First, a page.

However, electromagnetic waves do behave differently based on the medium they travel: Water, for example, has a different refractive index than air for the electromagnetic wavelengths we consider visible, which is why objects look like they bend when entering water. Same applies to radio waves (which is just "light with a much lower frequency") e.g. when entering a PTFE lens or when going through parts of the atmosphere with more charged particles in it.

However, you (without extremely involved lab equipment at least) won't be able to even measure the difference between "high-pressure air" and "low-pressure air" as caused here. Even less so, since in sound, these areas will be of the same size and "average out".

One can, however, use the fact that the medium moves, for Doppler-based wind measurement. Again, however, the net movement of air will be very small.

So, "in the air", no significant modification of your radio waveform will happen.

"In your electronics" is a completely different thing, though. Ceramic capacitors, especially high-density ones, are subject to microphonic effects. These are used everywhere, for example in the voltage stabilization of RF amplifiers inside your phone (though potentially indirectly).

If you charge a capacitor up to certain voltage, and then disconnect it, it will hold that voltage. If you then measure the voltage, and apply vibrations to the capacitor, you'll see these vibrations in the voltage across it. It's a well-known effect, and there's even types of microphones that are based on this principle.

Now, if you're building sensitive measurement equipment, you'll do your best to shield it from such vibrations. In a smartphone, you've got no chance whatsoever, and have to live with them.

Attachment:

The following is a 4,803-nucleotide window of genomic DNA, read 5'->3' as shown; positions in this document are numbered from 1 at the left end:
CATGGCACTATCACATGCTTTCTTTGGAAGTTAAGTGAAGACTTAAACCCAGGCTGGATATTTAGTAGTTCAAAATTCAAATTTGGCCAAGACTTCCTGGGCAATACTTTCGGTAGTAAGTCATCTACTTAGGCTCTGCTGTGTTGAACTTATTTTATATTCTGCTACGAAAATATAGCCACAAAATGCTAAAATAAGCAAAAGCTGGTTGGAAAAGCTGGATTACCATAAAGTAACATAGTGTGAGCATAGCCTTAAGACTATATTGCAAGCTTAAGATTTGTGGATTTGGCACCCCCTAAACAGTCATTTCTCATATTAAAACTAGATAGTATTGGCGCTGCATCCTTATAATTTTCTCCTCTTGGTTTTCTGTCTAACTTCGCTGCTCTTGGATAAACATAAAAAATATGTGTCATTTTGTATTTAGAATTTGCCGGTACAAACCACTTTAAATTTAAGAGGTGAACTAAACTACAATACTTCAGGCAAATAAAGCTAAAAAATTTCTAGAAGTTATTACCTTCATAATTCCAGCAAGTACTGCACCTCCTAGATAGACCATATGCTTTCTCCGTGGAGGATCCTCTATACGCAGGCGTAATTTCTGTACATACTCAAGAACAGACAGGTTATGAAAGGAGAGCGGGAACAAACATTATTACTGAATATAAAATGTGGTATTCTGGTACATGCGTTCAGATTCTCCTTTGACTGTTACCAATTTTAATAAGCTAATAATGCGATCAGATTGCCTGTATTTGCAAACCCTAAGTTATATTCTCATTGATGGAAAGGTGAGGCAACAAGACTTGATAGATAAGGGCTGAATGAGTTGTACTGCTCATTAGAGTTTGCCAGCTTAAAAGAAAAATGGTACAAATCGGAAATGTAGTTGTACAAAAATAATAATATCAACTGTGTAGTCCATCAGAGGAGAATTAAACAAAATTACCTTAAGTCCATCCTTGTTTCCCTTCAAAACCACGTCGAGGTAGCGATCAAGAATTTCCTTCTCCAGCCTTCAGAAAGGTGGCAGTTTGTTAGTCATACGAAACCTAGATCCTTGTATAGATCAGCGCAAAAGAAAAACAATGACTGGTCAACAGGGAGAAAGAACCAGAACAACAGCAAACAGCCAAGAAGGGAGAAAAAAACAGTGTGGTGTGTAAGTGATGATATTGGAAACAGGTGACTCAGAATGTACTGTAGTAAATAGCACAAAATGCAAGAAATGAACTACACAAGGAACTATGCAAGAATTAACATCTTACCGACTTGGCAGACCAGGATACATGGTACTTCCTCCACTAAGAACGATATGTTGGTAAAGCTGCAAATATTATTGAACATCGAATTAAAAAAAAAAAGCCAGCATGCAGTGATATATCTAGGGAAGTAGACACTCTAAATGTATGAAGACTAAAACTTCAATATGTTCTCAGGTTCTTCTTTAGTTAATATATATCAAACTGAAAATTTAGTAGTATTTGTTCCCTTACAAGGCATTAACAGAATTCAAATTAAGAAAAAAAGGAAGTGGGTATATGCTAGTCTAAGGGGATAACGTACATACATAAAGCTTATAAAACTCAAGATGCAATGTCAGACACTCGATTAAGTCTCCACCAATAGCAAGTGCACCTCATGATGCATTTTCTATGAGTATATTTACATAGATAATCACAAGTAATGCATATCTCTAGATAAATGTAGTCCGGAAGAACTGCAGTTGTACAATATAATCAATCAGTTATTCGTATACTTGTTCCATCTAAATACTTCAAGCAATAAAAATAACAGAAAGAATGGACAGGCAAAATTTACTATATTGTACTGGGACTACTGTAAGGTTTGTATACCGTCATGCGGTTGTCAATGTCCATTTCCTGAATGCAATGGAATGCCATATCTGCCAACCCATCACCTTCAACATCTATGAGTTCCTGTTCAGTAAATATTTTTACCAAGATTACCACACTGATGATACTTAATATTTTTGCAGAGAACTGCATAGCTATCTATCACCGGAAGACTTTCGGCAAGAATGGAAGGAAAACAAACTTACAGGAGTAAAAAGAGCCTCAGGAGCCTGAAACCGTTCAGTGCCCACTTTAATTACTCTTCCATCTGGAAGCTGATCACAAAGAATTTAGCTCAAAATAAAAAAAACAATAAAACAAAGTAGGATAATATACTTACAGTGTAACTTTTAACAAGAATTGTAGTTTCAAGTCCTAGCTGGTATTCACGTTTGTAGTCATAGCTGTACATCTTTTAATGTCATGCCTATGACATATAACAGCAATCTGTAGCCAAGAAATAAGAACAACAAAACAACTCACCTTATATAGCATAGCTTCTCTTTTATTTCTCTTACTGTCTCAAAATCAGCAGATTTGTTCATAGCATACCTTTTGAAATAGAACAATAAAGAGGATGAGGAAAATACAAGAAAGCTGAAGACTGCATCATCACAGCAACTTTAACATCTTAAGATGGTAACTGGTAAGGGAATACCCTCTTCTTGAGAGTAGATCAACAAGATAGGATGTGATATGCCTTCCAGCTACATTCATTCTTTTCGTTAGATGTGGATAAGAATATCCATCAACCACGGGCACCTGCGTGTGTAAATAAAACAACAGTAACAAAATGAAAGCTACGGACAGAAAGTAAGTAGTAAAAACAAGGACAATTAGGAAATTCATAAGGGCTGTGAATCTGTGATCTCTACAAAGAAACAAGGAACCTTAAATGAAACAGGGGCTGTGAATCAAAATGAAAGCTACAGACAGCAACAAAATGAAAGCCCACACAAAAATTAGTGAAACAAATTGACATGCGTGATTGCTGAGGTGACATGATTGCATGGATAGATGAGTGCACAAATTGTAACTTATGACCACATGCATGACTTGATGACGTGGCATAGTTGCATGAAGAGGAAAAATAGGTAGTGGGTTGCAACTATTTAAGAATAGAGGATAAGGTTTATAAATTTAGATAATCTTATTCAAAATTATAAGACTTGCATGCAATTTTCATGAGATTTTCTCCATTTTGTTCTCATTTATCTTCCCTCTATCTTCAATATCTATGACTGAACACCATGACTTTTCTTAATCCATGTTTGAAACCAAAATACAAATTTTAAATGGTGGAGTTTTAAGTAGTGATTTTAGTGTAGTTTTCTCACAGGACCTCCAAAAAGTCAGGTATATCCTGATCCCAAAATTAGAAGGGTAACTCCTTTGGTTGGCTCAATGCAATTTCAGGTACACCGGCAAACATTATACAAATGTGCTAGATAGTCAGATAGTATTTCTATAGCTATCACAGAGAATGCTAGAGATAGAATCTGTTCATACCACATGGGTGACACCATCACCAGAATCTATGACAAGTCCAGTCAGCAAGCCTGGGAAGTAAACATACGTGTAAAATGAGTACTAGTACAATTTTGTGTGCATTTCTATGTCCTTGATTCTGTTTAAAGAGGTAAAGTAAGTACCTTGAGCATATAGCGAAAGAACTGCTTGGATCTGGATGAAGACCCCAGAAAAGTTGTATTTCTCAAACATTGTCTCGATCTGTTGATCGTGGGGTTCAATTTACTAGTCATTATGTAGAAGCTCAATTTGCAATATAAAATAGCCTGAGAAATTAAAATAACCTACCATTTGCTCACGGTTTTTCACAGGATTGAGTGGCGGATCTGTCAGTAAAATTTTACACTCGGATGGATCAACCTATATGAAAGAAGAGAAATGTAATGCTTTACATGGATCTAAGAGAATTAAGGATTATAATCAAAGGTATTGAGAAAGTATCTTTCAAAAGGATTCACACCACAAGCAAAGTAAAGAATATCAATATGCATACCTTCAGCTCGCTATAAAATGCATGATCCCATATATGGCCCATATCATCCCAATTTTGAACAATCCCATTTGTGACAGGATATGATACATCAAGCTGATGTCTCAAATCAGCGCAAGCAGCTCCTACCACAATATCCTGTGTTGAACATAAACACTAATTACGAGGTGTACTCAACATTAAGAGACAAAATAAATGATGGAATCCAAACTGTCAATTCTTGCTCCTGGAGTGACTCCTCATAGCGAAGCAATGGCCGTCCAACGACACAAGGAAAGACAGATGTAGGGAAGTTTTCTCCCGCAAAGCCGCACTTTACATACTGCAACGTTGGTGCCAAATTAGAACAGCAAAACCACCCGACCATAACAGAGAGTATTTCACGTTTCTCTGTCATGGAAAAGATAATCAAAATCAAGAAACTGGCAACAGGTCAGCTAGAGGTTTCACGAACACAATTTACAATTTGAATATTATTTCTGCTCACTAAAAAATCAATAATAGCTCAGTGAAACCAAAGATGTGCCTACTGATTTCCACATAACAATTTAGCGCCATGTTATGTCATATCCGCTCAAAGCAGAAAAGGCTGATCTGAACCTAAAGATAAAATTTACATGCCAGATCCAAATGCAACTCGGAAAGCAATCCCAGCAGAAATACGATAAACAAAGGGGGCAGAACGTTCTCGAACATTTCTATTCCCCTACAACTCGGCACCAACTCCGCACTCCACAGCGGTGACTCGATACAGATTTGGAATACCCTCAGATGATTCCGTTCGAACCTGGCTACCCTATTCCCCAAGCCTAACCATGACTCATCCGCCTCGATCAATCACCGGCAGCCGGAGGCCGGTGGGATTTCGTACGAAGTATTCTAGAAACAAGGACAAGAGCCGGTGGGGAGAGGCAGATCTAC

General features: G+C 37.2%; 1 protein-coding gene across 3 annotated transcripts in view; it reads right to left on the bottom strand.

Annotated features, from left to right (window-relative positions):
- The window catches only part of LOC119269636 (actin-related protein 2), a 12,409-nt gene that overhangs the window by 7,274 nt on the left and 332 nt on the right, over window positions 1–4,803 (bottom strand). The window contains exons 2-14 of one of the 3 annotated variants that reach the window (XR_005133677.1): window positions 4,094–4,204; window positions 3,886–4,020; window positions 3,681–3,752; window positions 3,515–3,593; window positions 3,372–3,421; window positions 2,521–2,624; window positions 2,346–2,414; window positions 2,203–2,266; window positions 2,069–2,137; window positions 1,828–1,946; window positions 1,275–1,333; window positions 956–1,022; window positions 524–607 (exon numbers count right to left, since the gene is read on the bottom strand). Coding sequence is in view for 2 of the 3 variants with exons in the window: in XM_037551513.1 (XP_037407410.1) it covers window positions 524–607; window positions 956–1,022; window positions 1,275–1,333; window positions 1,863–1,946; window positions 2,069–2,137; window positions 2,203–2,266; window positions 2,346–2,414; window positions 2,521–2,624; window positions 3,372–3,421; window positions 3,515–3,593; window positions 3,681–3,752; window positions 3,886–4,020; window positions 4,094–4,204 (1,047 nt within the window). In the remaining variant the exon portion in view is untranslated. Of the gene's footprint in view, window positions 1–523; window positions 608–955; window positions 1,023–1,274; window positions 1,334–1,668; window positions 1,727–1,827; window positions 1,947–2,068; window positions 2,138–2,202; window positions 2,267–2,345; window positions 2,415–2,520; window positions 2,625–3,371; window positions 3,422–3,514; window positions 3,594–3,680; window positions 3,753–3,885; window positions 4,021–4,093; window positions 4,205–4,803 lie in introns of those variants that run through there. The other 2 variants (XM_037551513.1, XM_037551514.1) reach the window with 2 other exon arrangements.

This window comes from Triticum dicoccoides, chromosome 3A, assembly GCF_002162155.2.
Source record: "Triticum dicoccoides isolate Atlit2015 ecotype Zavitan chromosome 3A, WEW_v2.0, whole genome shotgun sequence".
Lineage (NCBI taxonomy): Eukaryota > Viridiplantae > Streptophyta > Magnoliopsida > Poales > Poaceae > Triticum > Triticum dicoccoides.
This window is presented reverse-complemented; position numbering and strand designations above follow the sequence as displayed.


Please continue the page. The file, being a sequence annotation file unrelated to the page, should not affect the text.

For the RF part, it's really a question of whether that matters at all: At RF signal bandwidths in the order of 10 MHz, e.g. an amplifier gain control loop will probably deal well with a couple kHz of low-amplitude oscillation in the supply voltage.

Now, interesting is what happens on the audio end: Whereas I'll wildly assume that you still won't hear the fact that maybe audio coming from your speaker also contains a bit of downmixed ultrasonic sound (if your own ears can't hear it, can't be that bad), it's a well-known fact that due to imperfections in the anti-alias filtering that is possible within the constraints of analog components in a phone, you'll see aliases of your 60 – 90 kHz oscillation in your audio signal after the ADC: There's attacks on smart homes where people just mix up a recording of "Hey Alexa, order two metric tons of toilet paper. Confirm." mixed up with the sampling rate of the ADC, which leads to the device "hearing" the sound as if it was in the audible range. In the case of your acoustic weapons, it'd probably sound like a very annoying siren or beep or loud noise.

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  • $\begingroup$ I also think that the ultrasound leakage into the voice encoder might be the issue... $\endgroup$ – Fat32 Jul 16 '18 at 21:29